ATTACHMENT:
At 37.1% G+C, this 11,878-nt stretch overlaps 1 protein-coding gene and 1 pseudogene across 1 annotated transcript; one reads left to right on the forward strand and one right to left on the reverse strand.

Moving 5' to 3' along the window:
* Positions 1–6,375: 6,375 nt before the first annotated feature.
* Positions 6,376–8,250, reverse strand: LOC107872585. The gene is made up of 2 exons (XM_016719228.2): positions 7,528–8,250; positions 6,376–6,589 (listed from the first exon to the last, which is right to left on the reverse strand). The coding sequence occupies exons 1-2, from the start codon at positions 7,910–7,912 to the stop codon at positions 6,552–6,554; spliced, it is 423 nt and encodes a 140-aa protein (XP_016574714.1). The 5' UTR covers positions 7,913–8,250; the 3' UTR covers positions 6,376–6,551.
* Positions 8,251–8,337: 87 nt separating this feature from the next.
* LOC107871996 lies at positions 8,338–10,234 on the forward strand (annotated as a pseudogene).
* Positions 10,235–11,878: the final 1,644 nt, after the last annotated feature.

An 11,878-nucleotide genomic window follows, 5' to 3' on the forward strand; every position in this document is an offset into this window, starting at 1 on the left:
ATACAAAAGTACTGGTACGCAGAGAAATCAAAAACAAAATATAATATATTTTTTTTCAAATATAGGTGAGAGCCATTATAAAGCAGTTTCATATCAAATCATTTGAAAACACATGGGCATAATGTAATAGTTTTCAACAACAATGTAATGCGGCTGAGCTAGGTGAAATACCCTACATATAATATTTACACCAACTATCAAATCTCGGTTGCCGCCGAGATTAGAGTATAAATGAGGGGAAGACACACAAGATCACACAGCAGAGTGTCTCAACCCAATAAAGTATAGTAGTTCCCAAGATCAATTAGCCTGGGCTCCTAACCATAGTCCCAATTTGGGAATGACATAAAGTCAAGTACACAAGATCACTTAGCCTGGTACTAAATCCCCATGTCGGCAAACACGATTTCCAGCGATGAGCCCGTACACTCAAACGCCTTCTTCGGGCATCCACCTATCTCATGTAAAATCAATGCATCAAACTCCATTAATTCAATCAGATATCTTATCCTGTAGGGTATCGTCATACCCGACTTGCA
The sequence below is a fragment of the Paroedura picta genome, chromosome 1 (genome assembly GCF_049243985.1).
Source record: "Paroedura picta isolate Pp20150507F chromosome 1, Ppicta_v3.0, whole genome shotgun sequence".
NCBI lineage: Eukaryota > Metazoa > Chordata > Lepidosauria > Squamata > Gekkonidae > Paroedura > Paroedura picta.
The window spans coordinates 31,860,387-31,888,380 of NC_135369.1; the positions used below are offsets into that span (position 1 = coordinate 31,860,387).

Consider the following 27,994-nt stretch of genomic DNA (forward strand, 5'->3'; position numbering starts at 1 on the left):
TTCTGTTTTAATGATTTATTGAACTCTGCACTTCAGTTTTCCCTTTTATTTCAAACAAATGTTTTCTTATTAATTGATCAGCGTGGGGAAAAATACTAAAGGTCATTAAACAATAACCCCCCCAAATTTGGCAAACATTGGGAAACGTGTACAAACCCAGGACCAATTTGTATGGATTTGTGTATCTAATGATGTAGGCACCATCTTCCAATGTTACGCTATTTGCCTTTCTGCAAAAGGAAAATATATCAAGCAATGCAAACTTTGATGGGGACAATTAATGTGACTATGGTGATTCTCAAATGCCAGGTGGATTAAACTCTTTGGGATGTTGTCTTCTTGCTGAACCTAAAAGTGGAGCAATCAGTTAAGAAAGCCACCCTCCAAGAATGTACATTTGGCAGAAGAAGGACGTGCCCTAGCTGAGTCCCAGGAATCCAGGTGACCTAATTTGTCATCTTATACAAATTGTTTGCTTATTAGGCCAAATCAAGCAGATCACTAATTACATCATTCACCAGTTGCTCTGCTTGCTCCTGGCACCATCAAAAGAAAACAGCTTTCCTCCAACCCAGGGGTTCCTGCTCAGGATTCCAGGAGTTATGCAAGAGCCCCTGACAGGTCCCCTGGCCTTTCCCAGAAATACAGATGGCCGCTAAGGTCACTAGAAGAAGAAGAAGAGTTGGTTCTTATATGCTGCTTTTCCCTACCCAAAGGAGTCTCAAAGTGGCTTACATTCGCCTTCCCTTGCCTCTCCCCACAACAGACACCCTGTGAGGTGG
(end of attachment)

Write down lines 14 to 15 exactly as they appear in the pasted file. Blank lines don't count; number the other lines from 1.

Consider the following 27,994-nt stretch of genomic DNA (forward strand, 5'->3'; position numbering starts at 1 on the left):
TTCTGTTTTAATGATTTATTGAACTCTGCACTTCAGTTTTCCCTTTTATTTCAAACAAATGTTTTCTTATTAATTGATCAGCGTGGGGAAAAATACTAAAGGTCATTAAACAATAACCCCCCCAAATTTGGCAAACATTGGGAAACGTGTACAAACCCAGGACCAATTTGTATGGATTTGTGTATCTAATGATGTAGGCACCATCTTCCAATGTTACGCTATTTGCCTTTCTGCAAAAGGAAAATATATCAAGCAATGCAAACTTTGATGGGGACAATTAATGTGACTATGGTGATTCTCAAATGCCAGGTGGATTAAACTCTTTGGGATGTTGTCTTCTTGCTGAACCTAAAAGTGGAGCAATCAGTTAAGAAAGCCACCCTCCAAGAATGTACATTTGGCAGAAGAAGGACGTGCCCTAGCTGAGTCCCAGGAATCCAGGTGACCTAATTTGTCATCTTATACAAATTGTTTGCTTATTAGGCCAAATCAAGCAGATCACTAATTACATCATTCACCAGTTGCTCTGCTTGCTCCTGGCACCATCAAAAGAAAACAGCTTTCCTCCAACCCAGGGGTTCCTGCTCAGGATTCCAGGAGTTATGCAAGAGCCCCTGACAGGTCCCCTGGCCTTTCCCAGAAATACAGATGGCCGCTAAGGTCACTAGAAGAAGAAGAAGAGTTGGTTCTTATATGCTGCTTTTCCCTACCCAAAGGAGTCTCAAAGTGGCTTACATTCGCCTTCCCTTGCCTCTCCCCACAACAGACACCCTGTGAGGTGG